Home' Defence Magazine : Issue 1 2012 Contents from page 20
Warren says the DMO will focus on building skills in
all these areas, and one of the initiatives he hopes to
implement this year is the establishment of a major
project negotiations cell.
“When the DMO is negotiating a project with industry
worth billions of dollars, industry obviously brings
its best minds to the table. We need to make sure
that we also have our best minds negotiating that
contract,” he says.
“We want to encourage a collaborative relationship
with industry and will be seeking the best deals we
can – the government and taxpayers will accept no
less. We need a cooperative arrangement that builds
on good business principles that allows industry to
make a profit, while delivering projects on time and on
budget in order for us to be successful.”
While Warren is conscious of building strong
relationships with industry, he is also well aware
that the need for cooperation applies equally within
“Defence is a complex organisation,” he says, “and
the DMO is one part of that. We are totally integrated
I don’t think anyone would question that.
“When the DMO became a Prescribed Agency, some
people interpreted that as being ‘different’. But I
put it this way: the Army, Navy and Air Force are all
different. They have different objectives, methods and
structures in order to do their business well as part
of the integrated ADF. The DMO is the same. It is an
integrated part of Defence but needs slightly different
structures in order to do its business.
“The other important consideration is that the DMO
has to operate objectively. So there will be occasions
when the advice I provide to the Secretary, CDF or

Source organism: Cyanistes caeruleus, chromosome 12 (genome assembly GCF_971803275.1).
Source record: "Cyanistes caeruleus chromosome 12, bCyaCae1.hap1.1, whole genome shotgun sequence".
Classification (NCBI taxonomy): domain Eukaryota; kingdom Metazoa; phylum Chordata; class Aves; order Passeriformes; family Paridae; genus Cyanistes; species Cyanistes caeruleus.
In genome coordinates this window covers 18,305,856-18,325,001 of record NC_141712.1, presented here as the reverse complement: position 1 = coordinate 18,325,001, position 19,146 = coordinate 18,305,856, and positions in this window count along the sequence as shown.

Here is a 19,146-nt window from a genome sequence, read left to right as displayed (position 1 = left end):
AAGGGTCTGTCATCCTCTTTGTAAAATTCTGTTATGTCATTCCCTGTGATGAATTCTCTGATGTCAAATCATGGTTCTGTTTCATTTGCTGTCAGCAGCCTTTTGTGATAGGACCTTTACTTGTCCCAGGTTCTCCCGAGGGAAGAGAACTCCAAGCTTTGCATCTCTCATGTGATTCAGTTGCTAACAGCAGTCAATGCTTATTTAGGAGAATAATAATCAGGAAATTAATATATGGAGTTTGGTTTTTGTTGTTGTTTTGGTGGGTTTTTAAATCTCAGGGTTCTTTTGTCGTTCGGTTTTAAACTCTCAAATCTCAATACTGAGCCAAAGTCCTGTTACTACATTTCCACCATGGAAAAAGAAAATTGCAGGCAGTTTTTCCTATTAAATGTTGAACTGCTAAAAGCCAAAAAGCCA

Service Chiefs may not be exactly what they want to
hear. That’s not being different. It’s simply a case of
offering good, objective advice so we can all deliver
sensible, achievable outcomes.”
In relation to accountabilities, Warren says the DMO
will continue to play a major role in advising the
government on the development of projects and their
respective cost, schedule and risk profiles.
“We will be heavily involved in the coordination role
with other parts of Defence but, when it comes to
executing capital equipment projects and sustaining
those capabilities, that will remain my prime
accountability,” he says.
The DMO has enjoyed much success recently,
despite what is regularly reported in mainstream
“Contrary to a lot of the public commentary we are
not over budget. In fact, on average we deliver our
projects under budget,” Warren says.
“Schedule slip, which is a problem for us, is also
lessening. We have reduced our average schedule
slip from about 50 per cent to 30 per cent. We have
also compared our own schedule performance
against our international counterparts and the
comparative results are very favourable.
“As well, many of the projects of concern have been
remediated over recent years. Take the Adelaide-class
frigates, for example, those ships are now serving
around Australia and in the Middle East. At present
there are just six projects of concern – at times that
will fluctuate, but we will continue to remediate those
The quick acquisition and delivery of HMAS Choules
is another of the DMO’s key recent achievements.
“We bought that ship from the United Kingdom at a
very good price and it’s already in service in under a
year,” he says.
“Another success is the Air Warfare Destroyer project.
When you look back to 2004, it was just a paper
concept. Now, if you go to Adelaide and around the
country, you can find more than 2000 people working,
a new shipyard, a new systems centre, and you can
actually stand on hundreds of tonnes of ship. So
while we’ve had some challenges with that project, I
don’t rate it as a failure – it’s a success.”
Leading the DMO was not Warren’s long-term
ambition. He says he was never driven to reach a
post of status, but that “it’s always just been about
doing a job I love”.
“I started my career as a Navy apprentice and
when I told my parents I was going to complete an
engineering degree and become an engineering
officer instead, they told me to stick with trade training
because there was no future in electronics! My Mum
and Dad would be stunned to know where I am
“I’ve reached a place I never thought I’d be and
this will be my last role in my full-time working life.
Between now and when I retire, my simple ambition is
to leave the DMO better-placed and to make sure we
are delivering well for Defence.”
“Defence is a complex
organisation and the
DMO is one part of
that. We are totally
integrated – I don’t
think anyone would
Chief Executive Officer of the
Defence Materiel Organisation
Issue 1 2012
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